Doron Lamb focuses on title, not future

A NBA career may be in sophomore guard's future, but for now he is focused on a title run

For Doron Lamb, it has been easy not to think about a potential NBA career this season for one reason — he wants to win a national championship.

"It would mean a lot to me in my second year in college," said the Kentucky sophomore guard. "We went to the Final Four my freshman year and my second year I?am on a great team and that would be a great college career by itself.

"That was my main focus this year. Right now we are on a good pace and playing great.We want this to lead to a national championship."

Lamb has averaged 13.2 points per game —up slightly form 12.3 per game last season. Going into Thursday night's NCAA Tournament opener in Louisville, he has scored 911 career points and if UK makes another deep NCAA run he should go over the 1,000-point mark.

He's a career 47 percent shooter from 3-point range and has already taken as many 3-pointers (140) this year in 34 games that he took in 38 games last season. However, he insists he's become a more patient shooter as well.

"This year I look for shots when they are there and don't really force shots. I just try to make plays and that is what I?am going to do for my team," Lamb said. "I have got way better. My talent is way better and I can do more things. I?have a lot more to my game."

He played well last March when Kentucky upset Ohio State and North Carolina on the way to the Final Four and his only regret was that he did not take more shots in the national semifinal loss to Connecticut, a possible opponent for UK Saturday. He insists last year's tourney experience will help him this season.

"It will help me a lot really. I?know how to win close games in tournament and how to compete with the best for 40 minutes," Lamb, an 84.7 percent shooter at the foul line this season, said. "You just have to go out there and play 40 minutes. Teams will play hard against us. We have to go out there and play great to win, and we can do that.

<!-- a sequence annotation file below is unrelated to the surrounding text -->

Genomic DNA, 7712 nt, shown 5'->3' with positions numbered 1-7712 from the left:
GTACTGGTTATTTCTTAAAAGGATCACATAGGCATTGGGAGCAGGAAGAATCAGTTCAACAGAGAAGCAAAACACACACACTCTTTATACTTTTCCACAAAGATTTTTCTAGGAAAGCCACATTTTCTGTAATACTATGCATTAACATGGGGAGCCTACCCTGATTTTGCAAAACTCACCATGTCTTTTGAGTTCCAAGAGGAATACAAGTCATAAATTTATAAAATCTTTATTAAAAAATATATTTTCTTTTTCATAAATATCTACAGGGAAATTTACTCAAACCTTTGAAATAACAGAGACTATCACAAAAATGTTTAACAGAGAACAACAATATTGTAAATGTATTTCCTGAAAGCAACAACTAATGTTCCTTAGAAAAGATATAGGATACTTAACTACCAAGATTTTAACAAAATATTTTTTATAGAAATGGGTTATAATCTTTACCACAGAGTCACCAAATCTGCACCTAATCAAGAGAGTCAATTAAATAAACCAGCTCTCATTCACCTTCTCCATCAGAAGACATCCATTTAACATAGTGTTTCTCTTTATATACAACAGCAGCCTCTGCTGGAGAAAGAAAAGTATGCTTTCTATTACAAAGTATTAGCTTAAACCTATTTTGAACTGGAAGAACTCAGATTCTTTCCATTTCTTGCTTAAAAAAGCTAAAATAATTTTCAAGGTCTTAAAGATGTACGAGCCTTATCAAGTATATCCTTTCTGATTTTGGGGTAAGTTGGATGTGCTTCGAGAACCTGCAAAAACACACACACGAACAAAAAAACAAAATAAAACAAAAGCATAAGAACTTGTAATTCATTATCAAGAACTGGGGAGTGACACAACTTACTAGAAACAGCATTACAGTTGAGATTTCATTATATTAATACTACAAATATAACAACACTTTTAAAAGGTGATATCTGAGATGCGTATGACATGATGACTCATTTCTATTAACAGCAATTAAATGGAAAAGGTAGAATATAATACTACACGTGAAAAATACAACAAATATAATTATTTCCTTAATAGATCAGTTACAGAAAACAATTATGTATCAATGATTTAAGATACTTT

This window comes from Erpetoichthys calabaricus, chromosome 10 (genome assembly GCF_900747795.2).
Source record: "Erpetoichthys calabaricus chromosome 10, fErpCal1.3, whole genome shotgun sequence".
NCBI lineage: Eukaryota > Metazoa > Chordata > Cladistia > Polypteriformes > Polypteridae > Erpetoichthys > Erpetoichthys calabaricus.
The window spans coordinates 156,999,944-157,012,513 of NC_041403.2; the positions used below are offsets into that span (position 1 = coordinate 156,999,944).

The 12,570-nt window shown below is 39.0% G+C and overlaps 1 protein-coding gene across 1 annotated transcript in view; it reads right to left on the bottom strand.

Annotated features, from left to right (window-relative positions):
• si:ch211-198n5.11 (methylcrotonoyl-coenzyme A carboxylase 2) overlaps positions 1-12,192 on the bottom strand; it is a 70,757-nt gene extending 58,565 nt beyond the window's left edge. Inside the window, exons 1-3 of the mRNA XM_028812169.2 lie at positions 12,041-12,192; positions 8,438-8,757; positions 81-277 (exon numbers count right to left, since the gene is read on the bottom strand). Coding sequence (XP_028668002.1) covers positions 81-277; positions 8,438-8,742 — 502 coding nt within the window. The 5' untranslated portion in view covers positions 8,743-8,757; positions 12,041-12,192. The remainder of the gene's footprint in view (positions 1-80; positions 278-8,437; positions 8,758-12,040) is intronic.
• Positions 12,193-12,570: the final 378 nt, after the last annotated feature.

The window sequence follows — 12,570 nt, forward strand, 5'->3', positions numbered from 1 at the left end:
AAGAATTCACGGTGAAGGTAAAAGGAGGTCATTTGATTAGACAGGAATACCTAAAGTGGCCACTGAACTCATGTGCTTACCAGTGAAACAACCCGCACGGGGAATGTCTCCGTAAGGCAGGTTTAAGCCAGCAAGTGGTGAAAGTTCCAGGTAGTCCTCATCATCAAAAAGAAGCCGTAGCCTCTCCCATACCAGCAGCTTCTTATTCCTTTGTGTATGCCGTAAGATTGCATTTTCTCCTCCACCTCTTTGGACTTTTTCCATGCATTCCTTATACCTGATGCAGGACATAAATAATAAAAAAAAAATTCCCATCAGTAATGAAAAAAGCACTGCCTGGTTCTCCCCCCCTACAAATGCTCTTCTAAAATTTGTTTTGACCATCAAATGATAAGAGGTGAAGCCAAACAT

"It was a good lesson for all of us, just not the freshmen, when Vanderbilt beat us. We have to jump on teams and know they are going to play hard with nothing to lose."

LSU guard Andre Stringer played AAU against Lamb and has seen his game progress at Kentucky.

"I think he definitely has a great (shooting) stroke. He can really shoot the ball. He knows the angles and is one of the smartest players around," Stringer said. "He knows the game very well.?Obviously his ability to shoot the ball stretches the defense. That gives their whole team a lift.

"I have definitely seen him change from AAU to now. I think he has really worked a lot on his angles and is shooting the ball extremely well now even though he always shot well. I think he now plays defense well, too."

Lamb says that defensive improvement by him and his teammates is one reason he believes UK can win the national championship it barely missed last year.

"Defense is there for us every game. We know how to play without fouling if we just play smart," he said. "Young guys have learned you have to come out way harder and compete even more. Teams are going to know plays in the tournament. You have to come to the ball and be ready. I have told them what it will be like and how hard teams will play in the tournament."

"We just want to keep playing the way we have been all season. We have got better as a team and individually. Winning games, that's our only focus and has been all year. I want to win every game. I don't even think it about being the tournament. We just want to win games."

Lamb isn't sure what he'll do about the NBA once the season ends. Last year he contemplated putting his name into the draft but changed his mind. Kentucky coach John Calipari has indicated he expects Lamb to be a first-round draft pick and leave UK.

"Coach tells us just to play hard and finish the season hard," Lamb said. "We want to play great, but that is how we have felt all year. We are not worried about things after the season. We just take it one game at a time and play and that's what we really have to keep doing now."


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